A subterranean lab where physicists aim to solve the mystery of dark matter and a network of underwater monitoring stations on three coastlines are among the top beneficiaries of a federal fund to bolster large-scale science in Canada.
In total, more than $628-million was awarded on Friday to 19 research-infrastructure projects across the country. The recipients were selected by the Canadian Foundation for Innovation, a federal research-funding agency, as part of a competition to support major science initiatives through 2029.
The funding includes just over $102-million for SNOLAB, the experimental physics facility located in an active mine two kilometres below Sudbury, Ont.
Originally constructed to detect neutrinos from the sun’s core – a result which led to a Nobel prize in 2015 for Canadian physicist Arthur McDonald – the lab is now home to an array of sensitive experiments where it offers shelter from the cosmic rays that continually bombard Earth’s surface.
“Research facilities like this are known around the world, that’s why we’re investing to keep the momentum,” said François-Philippe Champagne, Canada’s Minister of Innovation, Science and Industry, during a news briefing at SNOLAB where he announced the new funding.
One of SNOLAB’s current projects is SuperCDMS, an international experiment funded primarily by the U.S. Department of Energy and National Science Foundation, which will attempt to intercept particles of dark matter as they pass through the Earth.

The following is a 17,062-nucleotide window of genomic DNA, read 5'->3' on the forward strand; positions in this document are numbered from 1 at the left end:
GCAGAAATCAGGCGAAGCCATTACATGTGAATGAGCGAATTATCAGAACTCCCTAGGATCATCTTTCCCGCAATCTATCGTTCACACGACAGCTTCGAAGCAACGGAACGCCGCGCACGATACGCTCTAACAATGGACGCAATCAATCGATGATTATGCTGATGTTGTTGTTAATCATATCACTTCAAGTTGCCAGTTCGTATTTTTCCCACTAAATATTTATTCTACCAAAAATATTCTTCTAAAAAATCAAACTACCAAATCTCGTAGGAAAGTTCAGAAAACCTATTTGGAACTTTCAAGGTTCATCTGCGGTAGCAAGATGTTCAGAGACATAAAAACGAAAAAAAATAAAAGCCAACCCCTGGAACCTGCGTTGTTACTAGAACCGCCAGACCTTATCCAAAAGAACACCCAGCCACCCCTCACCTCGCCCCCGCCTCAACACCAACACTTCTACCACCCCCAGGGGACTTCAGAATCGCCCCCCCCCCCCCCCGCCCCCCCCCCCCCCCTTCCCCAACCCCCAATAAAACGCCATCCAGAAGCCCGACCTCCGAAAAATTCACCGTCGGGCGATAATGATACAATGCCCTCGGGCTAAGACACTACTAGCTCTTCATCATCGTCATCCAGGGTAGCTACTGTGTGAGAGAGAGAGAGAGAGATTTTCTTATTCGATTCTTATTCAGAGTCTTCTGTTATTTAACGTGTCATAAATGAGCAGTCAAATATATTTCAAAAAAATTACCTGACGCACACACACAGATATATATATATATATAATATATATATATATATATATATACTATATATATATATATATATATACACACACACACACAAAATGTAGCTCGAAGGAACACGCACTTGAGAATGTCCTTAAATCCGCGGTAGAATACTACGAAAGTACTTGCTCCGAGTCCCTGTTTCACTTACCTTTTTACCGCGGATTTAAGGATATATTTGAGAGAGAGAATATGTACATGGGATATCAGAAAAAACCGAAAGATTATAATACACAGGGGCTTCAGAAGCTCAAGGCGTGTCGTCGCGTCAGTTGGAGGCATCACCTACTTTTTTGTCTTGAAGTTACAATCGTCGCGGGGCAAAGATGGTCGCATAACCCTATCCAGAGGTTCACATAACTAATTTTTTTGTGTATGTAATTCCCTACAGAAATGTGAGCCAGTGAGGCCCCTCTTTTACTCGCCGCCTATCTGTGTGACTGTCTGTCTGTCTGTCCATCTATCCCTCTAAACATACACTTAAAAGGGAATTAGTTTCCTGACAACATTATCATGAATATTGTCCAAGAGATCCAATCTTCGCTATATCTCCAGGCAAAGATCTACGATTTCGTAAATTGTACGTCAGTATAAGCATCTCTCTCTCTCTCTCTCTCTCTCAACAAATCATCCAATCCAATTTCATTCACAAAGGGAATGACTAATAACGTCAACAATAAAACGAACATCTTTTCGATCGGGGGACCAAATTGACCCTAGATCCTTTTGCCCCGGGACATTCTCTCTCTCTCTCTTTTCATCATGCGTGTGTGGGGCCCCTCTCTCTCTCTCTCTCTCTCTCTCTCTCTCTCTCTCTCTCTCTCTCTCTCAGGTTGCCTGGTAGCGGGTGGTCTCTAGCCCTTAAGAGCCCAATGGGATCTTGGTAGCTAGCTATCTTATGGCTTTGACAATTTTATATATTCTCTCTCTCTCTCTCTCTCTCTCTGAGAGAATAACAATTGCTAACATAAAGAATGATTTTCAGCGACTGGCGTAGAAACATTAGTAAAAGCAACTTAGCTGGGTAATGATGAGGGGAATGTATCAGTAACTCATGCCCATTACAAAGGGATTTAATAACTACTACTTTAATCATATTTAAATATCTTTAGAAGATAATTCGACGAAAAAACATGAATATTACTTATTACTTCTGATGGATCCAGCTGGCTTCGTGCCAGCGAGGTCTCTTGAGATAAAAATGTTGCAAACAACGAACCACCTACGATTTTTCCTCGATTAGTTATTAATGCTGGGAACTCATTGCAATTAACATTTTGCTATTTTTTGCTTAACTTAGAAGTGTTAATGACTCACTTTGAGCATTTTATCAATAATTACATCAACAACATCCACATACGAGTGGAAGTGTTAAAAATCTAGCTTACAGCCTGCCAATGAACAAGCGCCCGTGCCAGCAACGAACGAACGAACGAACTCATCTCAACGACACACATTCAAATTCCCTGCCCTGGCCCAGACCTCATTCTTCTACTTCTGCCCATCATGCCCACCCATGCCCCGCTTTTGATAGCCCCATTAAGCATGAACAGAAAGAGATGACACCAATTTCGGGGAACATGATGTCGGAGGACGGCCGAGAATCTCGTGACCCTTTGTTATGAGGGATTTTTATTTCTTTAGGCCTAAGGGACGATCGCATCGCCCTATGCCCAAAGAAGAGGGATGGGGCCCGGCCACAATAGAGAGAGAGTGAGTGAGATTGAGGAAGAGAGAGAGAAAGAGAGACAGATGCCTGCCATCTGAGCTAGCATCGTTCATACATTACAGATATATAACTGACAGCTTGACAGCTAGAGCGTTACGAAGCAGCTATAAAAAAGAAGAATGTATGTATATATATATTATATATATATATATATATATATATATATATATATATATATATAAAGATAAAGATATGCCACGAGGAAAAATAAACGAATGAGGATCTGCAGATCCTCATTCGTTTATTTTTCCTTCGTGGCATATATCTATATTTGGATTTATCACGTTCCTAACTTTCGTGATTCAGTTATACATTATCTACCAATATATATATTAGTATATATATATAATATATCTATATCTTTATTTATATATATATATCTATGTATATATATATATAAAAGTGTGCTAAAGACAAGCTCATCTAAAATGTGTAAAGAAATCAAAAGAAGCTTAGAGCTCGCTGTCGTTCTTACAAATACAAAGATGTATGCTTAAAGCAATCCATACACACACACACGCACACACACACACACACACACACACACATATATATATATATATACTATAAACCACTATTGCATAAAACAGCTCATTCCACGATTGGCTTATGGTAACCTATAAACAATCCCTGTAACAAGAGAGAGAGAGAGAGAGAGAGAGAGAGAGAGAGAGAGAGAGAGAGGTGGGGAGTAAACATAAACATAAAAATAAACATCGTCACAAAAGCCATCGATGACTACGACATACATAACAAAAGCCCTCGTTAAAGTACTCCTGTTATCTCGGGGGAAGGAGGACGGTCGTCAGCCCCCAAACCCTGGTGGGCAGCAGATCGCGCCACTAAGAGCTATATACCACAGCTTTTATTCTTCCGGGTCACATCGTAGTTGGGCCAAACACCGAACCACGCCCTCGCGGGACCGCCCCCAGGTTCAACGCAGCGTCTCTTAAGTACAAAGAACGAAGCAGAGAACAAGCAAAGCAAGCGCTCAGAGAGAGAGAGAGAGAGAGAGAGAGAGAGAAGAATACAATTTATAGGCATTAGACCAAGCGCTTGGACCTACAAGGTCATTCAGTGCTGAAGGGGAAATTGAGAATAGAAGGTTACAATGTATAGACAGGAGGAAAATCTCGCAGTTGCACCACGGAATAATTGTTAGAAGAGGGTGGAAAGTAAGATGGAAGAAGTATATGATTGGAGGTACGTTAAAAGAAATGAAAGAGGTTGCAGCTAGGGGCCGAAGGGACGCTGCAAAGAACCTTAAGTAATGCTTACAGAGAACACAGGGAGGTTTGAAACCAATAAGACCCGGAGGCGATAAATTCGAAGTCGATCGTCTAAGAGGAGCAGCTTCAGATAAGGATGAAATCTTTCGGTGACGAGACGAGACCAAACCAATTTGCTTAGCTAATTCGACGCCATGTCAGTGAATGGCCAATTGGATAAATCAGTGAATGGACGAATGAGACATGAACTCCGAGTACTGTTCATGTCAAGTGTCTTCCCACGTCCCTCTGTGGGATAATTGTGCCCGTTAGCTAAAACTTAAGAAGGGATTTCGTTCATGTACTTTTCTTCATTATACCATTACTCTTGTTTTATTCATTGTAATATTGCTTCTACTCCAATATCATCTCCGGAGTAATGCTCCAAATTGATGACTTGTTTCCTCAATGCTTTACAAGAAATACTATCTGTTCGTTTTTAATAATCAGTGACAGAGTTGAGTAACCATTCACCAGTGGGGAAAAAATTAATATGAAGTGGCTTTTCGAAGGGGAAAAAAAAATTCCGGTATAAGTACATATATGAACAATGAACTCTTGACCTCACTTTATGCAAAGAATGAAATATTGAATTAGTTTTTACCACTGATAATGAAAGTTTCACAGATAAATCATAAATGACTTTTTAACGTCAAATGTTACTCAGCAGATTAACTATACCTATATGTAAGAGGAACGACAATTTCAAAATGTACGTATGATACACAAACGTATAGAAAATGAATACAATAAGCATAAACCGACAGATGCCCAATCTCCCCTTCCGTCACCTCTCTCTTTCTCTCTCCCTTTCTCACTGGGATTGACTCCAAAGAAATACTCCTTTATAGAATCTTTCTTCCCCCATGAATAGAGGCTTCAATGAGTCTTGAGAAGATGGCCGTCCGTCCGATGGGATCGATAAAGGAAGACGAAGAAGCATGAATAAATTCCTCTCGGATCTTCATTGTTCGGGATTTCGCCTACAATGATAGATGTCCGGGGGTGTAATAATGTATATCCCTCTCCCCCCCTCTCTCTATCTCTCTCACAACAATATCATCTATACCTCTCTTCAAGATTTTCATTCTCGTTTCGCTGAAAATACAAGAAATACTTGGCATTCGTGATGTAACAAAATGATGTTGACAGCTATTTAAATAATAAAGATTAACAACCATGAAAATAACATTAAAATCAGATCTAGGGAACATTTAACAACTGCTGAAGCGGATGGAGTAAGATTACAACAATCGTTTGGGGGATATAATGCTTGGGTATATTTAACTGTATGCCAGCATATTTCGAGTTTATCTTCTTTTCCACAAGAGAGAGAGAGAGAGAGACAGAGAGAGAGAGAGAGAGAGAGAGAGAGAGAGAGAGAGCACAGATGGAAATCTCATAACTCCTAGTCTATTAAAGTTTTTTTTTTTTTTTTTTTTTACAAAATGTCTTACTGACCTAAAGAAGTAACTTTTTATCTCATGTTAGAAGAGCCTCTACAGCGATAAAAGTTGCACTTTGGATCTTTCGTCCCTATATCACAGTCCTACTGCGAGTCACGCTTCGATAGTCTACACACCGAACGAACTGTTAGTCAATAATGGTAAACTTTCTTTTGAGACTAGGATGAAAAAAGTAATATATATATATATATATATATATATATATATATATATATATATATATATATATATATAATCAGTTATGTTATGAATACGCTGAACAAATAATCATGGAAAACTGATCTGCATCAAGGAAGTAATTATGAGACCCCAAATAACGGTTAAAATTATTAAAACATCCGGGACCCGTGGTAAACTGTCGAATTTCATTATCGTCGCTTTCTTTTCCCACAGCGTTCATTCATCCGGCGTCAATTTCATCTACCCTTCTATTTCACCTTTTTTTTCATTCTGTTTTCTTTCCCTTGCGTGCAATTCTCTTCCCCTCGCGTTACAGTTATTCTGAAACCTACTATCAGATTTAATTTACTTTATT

Because dark matter gives off no light or any other known form of radiation, its existence has so far been deduced only through its gravitational pull on objects in the distant universe. A direct detection of the elusive substance at SNOLAB would amount to a major breakthrough in physics.
After a slowdown of operations during the COVID-19 pandemic, the first components of the SuperCDMS detector are set to arrive at SNOLAB in a matter of weeks. The experiment is currently on schedule to be fully operational in the first half of 2024.
“I do think there’s increasing momentum for SuperCDMS and I’m personally very excited to see colleagues and students starting to come up and spending significant time here,” said Jodi Cooley, an experimental physicist who was named SNOLAB’s new executive director in June.
Dr. Cooley added that the newly announced federal funding would allow SNOLAB to provide planning, operational and technical support for a wide range of current and new experiments at the facility which she called “a resource for the world.”
Miriam Diamond, an assistant professor of physics at the University of Toronto and a member of the SuperCDMS collaboration, welcomes the federal support.
“It’s really huge for us,” Dr. Diamond said. “It tells us that Canada is behind us in our research mission and it’s really carrying on what was started by Art McDonald and the Nobel Prize-winning Sudbury Neutrino Observatory.”
Awards to some of the other projects named in Friday’s funding announcement include: $97-million for the Canadian Light Source in Saskatchewan, a facility that generates high intensity light using a particle accelerator; $54-million for the Amundsen, Canada’s research icebreaker; and $48-million to support CGEn, Canada’s national facility for genome sequencing and analysis, located at Toronto’s Hospital for Sick Children.
The largest recipient was Ocean Networks Canada, which will receive nearly $115-million to maintain and extend its multiple arrays of underwater detectors along the Canadian Pacific, Atlantic and Arctic coastlines.
OCN president Kate Moran said that the funding would be crucial to the organization’s ocean monitoring efforts, including support for Indigenous communities in gathering data about the coastal ecosystems on which they depend.
“We’re thrilled,” Dr. Moran added. “This will really help us continue to basically observe the ocean in every way possible.”
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